NASA’s Juno spacecraft may be in orbit around Jupiter, but it’s going to be a while before the vehicle photographs its first up-close images of the gas giant. The probe’s instruments were all powered down for orbital insertion yesterday, and they won’t be turned back on for a couple of days. Plus, Juno is in a highly elliptical 53-day orbit around Jupiter, where it only spends a few hours super close to the planet. Right now, the spacecraft is sailing farther and farther away from Jupiter on its orbit, and it won’t be close to the planet again until August 27th.
A little teaser from the spacecraft’s final approach
But while we wait for the first juicy images from Juno to arrive, NASA provided a little teaser from the spacecraft’s final approach to the planet. Throughout June, the spacecraft snapped images of the Jovian system as it traveled closer and closer. The space agency strung those pictures along into a time-lapse, showing for the first time Jupiter’s moons Io, Europa, Ganymede, and Callisto in orbit around the planet.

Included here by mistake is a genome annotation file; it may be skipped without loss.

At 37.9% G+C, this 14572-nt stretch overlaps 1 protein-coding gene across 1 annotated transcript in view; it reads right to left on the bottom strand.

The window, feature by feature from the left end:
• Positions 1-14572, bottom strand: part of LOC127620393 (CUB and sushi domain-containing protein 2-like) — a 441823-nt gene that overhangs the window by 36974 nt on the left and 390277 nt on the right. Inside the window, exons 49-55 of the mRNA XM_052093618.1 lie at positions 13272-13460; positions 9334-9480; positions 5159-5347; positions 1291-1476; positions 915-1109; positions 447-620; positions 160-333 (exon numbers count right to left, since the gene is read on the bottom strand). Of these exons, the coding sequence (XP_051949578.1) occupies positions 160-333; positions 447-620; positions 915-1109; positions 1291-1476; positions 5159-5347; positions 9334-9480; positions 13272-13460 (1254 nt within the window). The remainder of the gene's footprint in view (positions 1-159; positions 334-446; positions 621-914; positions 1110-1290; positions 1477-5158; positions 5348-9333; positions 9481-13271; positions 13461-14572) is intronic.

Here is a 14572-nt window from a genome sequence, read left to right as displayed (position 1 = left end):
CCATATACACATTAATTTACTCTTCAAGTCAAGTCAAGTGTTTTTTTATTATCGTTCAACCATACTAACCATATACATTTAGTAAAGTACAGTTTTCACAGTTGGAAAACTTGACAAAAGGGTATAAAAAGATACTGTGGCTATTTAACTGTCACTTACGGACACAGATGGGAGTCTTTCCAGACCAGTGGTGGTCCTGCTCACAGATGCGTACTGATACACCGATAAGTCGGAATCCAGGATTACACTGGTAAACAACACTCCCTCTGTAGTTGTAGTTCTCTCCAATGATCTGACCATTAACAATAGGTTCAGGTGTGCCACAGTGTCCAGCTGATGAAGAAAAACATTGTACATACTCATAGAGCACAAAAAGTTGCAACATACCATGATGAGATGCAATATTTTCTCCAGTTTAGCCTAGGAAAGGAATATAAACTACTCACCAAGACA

The images used for the video were taken between June 12th, when Juno was 10 million miles from Jupiter, and June 29th, when the spacecraft was 3 million miles away. The resulting footage is breathtaking, but as an added bonus, NASA turned the whole thing into a mini-trailer for the Juno mission. The video starts with a rendering of Galileo’s study, since the 17th century astronomer is credited with being the first to observe Jupiter’s moons orbit around the planet. The camera then zooms through Galileo’s telescope as the music swells, revealing the moons in motion.
It’s epic proof of what space exploration can accomplish and a reminder that August 27th can’t come fast enough.